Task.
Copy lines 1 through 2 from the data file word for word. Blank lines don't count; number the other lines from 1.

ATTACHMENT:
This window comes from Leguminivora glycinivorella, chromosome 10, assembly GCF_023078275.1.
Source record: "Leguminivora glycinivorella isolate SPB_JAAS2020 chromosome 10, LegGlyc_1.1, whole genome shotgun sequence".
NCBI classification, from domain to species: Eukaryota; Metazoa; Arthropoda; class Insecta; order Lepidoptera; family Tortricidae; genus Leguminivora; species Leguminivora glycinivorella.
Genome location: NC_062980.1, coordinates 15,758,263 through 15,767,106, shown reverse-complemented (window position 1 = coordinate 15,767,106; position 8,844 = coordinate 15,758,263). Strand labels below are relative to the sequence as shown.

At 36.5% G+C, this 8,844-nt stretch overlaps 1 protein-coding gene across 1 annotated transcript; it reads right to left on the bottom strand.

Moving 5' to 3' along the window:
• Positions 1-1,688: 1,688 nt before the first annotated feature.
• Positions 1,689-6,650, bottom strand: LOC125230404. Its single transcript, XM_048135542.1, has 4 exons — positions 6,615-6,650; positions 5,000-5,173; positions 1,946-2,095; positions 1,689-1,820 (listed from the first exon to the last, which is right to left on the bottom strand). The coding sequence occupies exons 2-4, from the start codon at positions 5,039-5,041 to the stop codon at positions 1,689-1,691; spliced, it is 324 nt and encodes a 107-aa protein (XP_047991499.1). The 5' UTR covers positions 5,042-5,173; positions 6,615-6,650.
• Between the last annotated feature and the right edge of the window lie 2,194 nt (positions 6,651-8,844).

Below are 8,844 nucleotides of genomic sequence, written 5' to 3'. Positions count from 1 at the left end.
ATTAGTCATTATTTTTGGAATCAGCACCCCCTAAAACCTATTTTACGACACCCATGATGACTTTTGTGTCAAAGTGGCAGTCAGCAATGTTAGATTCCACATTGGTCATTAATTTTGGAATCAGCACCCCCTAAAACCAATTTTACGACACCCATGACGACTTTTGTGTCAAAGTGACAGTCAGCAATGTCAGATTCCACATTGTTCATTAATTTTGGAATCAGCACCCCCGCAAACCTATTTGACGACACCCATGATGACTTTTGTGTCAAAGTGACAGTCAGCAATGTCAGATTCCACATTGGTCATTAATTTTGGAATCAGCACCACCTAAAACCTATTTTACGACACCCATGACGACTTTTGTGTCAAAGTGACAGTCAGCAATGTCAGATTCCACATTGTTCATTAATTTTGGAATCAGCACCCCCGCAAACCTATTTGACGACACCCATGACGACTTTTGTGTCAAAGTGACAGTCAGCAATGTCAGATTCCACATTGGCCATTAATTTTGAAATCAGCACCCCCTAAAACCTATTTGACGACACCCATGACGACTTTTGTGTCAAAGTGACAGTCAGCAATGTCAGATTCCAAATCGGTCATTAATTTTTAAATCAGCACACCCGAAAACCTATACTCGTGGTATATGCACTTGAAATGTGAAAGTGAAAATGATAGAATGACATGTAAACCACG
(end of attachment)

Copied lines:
This window comes from Leguminivora glycinivorella, chromosome 10, assembly GCF_023078275.1.
Source record: "Leguminivora glycinivorella isolate SPB_JAAS2020 chromosome 10, LegGlyc_1.1, whole genome shotgun sequence".